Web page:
recipe http://coronaextra.com.au/wp-content/plugins/nextgen-gallery/products/photocrati_nextgen/modules/nextgen_xmlrpc/module.nextgen_xmlrpc.php geneva; font-size: small; line-height: 200%;”>Russell D. Feingold, visit Special Envoy for the Great Lakes Region of Africa and the Democratic Republic of the Congo, online told journalists via teleconference on Wednesday night that the US decision would also be based on credible evidence that Rwanda no longer backs the rebel Movement.
“The United States has chosen this year to be firm with regard to our concern that there is a credible body of reporting that Rwanda has given support to the M23, at least in the past. Rwanda is a friend and an ally, and we have a lot of admiration for what they’ve accomplished; but any such support for the M23, of course, is inconsistent with our views, with international law, and in particular, Rwanda’s own position as a signatory to the framework,” said Feingold.
“So we have been candid with our friend. We have, in some cases, put sanctions because of a concern – concerns about, for example, the support – the recruitment or assistance in terms of children soldiers for the M23 and involvement of Rwanda in that,” he added.
“If it turns out that Rwanda is no longer involved in such activities, if it turns out that their role here has been a positive one and there is much that they have done during this process to be positive, with President Kagame issuing a statement that he wanted these talks concluded – if that bears out that there is a different approach here than the one we have believed is happening, then we would certainly review whether it’s appropriate to continue these sanctions,” affirmed Feingold.
“They are based specifically on certain actions that we believe occurred, and if those actions cease, there would certainly be a serious review of whether it’s appropriate to continue.”
Rwanda has in the past denied reports of backing the rebels and pledged strong commitment to the peace processes aimed at putting an end to the crisis in Kivu.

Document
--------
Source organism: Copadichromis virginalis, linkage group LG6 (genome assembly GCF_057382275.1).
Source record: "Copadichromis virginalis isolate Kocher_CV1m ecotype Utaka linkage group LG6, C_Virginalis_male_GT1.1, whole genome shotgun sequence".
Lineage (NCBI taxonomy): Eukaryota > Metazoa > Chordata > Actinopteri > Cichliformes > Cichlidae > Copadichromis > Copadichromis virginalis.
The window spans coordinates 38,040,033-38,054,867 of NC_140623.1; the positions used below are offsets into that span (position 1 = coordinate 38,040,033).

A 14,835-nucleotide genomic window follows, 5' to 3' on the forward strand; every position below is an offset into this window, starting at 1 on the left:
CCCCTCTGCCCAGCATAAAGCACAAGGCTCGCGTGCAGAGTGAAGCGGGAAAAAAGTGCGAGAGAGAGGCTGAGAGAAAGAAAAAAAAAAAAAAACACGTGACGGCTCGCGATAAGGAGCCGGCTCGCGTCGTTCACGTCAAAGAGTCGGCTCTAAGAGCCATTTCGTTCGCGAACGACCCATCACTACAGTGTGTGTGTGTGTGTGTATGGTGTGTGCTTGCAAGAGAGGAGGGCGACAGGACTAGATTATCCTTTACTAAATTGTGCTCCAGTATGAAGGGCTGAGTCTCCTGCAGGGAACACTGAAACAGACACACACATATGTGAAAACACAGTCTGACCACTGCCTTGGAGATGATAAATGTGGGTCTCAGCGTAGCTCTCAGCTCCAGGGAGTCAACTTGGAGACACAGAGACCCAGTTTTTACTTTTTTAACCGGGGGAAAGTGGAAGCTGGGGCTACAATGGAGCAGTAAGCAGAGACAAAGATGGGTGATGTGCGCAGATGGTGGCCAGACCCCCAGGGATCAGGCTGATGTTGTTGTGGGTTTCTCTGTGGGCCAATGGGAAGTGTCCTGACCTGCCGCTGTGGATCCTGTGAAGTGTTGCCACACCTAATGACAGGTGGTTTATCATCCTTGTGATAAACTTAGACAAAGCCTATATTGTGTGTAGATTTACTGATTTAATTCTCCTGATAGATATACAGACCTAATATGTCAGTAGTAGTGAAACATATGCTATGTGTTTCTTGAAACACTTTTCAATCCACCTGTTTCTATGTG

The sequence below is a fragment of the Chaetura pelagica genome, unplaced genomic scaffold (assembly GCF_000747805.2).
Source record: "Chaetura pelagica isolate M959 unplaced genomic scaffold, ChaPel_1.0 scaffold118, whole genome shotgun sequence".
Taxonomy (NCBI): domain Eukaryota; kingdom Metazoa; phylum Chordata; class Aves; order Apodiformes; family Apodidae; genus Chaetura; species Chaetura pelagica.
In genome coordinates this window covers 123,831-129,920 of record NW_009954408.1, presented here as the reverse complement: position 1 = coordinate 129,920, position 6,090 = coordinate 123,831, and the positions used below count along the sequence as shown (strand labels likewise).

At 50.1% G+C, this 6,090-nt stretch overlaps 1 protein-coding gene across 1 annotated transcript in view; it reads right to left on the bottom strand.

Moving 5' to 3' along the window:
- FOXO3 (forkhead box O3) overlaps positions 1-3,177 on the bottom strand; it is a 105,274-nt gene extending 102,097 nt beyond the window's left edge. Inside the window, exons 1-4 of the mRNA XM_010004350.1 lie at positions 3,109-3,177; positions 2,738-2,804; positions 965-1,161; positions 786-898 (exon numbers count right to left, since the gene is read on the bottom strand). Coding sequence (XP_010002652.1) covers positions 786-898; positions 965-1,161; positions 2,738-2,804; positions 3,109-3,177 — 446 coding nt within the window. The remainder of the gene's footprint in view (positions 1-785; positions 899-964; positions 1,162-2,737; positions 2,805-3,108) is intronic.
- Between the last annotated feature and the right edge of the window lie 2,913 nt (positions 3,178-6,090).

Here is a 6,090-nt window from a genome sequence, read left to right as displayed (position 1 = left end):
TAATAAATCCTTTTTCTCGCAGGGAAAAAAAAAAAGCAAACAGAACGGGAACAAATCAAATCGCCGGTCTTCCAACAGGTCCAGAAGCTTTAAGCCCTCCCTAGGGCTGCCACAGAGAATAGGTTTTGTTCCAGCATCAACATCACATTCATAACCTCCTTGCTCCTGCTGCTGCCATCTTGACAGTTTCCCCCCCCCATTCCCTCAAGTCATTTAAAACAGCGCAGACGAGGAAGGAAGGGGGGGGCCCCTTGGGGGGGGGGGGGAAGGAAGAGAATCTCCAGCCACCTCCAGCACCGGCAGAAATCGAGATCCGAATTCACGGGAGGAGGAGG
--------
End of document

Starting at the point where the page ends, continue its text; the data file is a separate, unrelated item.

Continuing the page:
Rwanda Defence Forces (RDF) Spokesperson, Brigadier General Joseph Nzabamwita, said in a statement following the sanction that his country was surprised it would be liable for matters that are neither on its territory nor in its practices.
“As a long term partner of the Rwanda Defence Force (RDF), the United States has ample evidence that our forces have never tolerated the use of children in combat,” said Nzabamwita.
President Paul Kagame would later condemn the sanctions, saying RDF is a professional army that does not accommodate children in its ranks.
Rwanda was among five countries which have been facing military aid ban by United States.
Others include Central African Republic, Sudan, Burma and Syria
U.S. Assistant Secretary of State for African Affairs, Linda Thomas-Greenfield, said then: “Our goal is to work with countries who have been listed to ensure that any involvement in child soldiers — any involvement in the recruitment of child soldiers — stop”.
“Any support of those rebel groups is seen as contributing to conflict in the region,” Thomas-Greenfield told reporters. U.S. officials will continue to discuss the issue with the Rwandan government.”
The M23 leadership, which agreed to end the rebellion early this week, denied receiving military support from Rwanda, insisting they recovered large caches of arms after taking Goma in April 2012.
Nzabamwita said Rwanda’s “commitment to a sustainable solution that seeks to bring an end to the DRC conflict and its consequences, including the use of child soldiers, remains unchanged.”
He added: “The collaboration between the Government of Rwanda and the United States remains strong particularly in the field of peacekeeping and Rwanda will continue to hold its forces to the highest standards of professionalism and discipline.”